A ‘switch’ that fuels the spread of prostate cancer has been discovered.
Turning it off destroyed tumours in lab dishes – and mice, say scientists.
An American research team targeted an enzyme known as CDK7 – which they described as the “on/off switch”.
Blocking it killed the most agressive type of the disease known as metastatic castration-resistant prostate cancer (CRPC).
It could lead to a cure for the deadliest forms that are resistant to current medications.
Drugs known as CDK7 inhibitors are already being tested in early clinical trials for other cancers – including leukaemia and those of the lung, brain and breast.
Study senior author Professor Irfan Asangani, a cancer biologist at the University of Pennsylvania, said the latest findings show the need to try them for prostate cancer.
He said: “Blocking CDK7 sets off a chain reaction that results in the death of prostate cancer cells that have spread and are resistant to standard therapies.”
His team found it controls a gene called Med1 along with an androgen receptor (AR), or male hormone, to drives the growth of prostate cancer.
The study, published in the journal Cancer Discovery, showed tumour cells in mice were destroyed when it was switched off.
Prof Asangani said: “We know AR does not work alone; that it needs Med-1 as its partner.
“Our study found a way to turn off Med1, leaving AR without its co-pilot which means the cancer cannot grow and the cells eventually die.”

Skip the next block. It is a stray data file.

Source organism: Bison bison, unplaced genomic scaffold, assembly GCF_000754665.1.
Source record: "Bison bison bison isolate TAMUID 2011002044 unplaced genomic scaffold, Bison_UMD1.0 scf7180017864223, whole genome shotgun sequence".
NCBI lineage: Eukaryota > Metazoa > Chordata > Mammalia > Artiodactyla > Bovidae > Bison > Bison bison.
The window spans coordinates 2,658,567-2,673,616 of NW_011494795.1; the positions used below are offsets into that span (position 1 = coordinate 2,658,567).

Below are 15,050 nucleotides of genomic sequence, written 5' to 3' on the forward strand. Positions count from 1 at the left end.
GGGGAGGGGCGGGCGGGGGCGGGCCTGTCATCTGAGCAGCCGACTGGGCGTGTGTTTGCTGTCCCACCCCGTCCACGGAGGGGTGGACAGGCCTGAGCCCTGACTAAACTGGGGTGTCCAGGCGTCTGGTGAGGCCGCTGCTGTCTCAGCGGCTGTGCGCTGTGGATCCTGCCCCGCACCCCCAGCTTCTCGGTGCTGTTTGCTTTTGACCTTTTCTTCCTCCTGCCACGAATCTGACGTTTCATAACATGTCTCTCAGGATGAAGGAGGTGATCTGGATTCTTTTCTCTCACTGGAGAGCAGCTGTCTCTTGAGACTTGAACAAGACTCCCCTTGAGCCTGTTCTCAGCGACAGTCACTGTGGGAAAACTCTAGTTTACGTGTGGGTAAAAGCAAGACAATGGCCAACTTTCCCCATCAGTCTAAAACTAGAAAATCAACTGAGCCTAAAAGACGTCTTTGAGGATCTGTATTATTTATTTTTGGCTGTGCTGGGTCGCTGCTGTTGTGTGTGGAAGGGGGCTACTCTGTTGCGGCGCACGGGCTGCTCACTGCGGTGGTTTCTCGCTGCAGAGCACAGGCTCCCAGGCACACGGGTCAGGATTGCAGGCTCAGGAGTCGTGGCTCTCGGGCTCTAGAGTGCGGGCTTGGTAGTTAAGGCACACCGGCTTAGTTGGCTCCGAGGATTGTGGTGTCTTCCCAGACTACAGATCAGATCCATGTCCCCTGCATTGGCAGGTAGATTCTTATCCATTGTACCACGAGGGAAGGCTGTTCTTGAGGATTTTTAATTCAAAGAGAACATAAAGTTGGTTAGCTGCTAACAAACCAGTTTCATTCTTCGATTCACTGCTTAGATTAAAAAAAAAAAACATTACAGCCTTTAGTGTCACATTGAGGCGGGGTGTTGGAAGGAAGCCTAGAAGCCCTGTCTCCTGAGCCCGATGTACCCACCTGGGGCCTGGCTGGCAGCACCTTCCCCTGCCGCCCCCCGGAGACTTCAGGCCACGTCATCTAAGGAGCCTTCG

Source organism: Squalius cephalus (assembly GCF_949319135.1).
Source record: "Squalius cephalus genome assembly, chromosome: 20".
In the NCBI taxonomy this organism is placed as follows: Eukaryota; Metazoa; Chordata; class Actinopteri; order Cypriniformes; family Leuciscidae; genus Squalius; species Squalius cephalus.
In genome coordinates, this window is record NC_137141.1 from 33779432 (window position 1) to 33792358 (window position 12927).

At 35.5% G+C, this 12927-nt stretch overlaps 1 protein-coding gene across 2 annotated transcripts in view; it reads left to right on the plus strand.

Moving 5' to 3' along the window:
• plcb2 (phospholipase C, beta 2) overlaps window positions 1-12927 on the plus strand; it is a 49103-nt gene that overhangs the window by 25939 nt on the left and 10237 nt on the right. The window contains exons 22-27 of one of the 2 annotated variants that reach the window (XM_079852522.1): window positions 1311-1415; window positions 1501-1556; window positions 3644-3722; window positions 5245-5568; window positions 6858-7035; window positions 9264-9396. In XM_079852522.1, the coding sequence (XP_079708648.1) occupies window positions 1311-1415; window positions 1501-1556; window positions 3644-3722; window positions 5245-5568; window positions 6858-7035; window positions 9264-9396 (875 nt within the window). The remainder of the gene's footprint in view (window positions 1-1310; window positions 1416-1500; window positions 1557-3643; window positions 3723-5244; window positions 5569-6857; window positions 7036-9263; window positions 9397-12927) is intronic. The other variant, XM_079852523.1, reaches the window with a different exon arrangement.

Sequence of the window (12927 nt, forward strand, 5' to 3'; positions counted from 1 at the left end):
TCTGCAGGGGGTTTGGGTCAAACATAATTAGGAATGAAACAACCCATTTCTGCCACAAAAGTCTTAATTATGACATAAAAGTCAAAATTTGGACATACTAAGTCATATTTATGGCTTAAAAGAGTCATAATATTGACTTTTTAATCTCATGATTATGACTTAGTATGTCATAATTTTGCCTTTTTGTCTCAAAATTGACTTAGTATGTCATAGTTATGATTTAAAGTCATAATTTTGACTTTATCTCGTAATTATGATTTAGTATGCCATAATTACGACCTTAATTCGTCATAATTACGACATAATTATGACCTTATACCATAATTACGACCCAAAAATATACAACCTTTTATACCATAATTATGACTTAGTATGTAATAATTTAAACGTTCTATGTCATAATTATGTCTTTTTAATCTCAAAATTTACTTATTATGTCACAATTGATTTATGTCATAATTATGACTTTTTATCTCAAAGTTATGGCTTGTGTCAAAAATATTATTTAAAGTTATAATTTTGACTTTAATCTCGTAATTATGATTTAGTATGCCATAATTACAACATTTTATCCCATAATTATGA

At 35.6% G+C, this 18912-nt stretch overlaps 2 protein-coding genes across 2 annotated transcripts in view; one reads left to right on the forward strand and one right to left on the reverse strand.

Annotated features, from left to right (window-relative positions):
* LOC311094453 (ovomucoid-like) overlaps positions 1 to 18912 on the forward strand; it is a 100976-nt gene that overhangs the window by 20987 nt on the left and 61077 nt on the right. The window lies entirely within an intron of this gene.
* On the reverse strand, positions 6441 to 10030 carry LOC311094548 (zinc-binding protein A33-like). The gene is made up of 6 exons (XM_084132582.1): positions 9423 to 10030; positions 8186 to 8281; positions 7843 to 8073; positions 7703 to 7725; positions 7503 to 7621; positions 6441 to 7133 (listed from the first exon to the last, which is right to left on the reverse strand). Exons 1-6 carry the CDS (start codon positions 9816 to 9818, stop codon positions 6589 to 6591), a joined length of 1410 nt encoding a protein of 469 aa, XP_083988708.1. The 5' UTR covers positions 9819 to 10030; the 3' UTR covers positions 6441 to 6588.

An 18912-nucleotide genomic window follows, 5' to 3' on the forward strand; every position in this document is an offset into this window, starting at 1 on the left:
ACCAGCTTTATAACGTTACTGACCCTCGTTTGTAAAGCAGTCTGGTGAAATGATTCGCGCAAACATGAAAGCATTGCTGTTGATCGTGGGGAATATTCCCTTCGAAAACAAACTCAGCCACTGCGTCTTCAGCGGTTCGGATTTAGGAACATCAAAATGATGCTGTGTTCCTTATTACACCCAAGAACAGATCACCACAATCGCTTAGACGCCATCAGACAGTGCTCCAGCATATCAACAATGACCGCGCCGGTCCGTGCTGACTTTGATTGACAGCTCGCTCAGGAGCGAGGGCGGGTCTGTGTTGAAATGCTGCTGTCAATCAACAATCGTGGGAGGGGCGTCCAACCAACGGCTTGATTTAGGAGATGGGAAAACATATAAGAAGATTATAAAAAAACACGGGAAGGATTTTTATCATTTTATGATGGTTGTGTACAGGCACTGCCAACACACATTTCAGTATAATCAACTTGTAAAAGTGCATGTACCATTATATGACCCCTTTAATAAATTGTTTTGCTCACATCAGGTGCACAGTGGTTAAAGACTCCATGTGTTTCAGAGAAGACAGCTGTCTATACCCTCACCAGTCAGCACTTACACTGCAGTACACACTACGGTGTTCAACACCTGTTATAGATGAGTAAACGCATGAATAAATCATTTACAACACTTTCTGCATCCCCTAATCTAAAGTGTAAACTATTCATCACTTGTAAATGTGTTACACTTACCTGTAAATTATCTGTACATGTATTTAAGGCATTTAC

Using a compound to turn off CDK7 led to the death of CRPC cells in both the lab setting and in animal models.
There were also few side effects since healthy cells are not harmed by the loss of Med1, meaning only the cancerous ones die off.
Prof Asangani added: “Our theory is these cancer cells are addicted to Med1 and AR but other cells are not, so we are essentially cutting them off from their addiction.”
Androgen deprivation therapy is a standard approach to treating prostate cancer. But most patients will eventually become resistant to it, allowing the tumour to spread.
There are two drugs approved by the US Food and Drug Administration for these cases, but they produce no long-term survival benefit.
Male hormones, or androgens, remain the power station of CRPC, so taking away their function is critical.
But the disease is resistant to drugs that target them directly. So a new approach is needed, said Prof Asangani.
These tumours do not have additional mutations or other genetic over expression. The team diverted their attention to Med1, or “AR’s co pilot” – which is regulated by CDK7.
Almost 43,000 men were diagnosed with prostate cancer in England and Wales between April 2016 and March 2017.
In England alone, the proportion whose cancer was metastatic – meaning it had reached other organs or tissue – was 16 per cent.
Prostate cancer claims about 11,500 lives in the UK every year – more than breast cancer.
It is the second most common cause of cancer death among men, behind lung cancer.
Prof Asangani added: “Metastatic castration-resistant prostate cancer (CRPC) is a fatal disease, primarily driven by the androgen receptor (AR).
“First-line CRPC treatments typically target AR-signalling, but are rapidly bypassed, resulting in only a modest survival benefit with the anti-androgens.
“Therapeutic approaches that more effectively block AR are urgently needed.
“We demonstrate that CDK7 inhibition selectively targets Med1 and AR, thus representing a potential new approach for the treatment of CRPC.”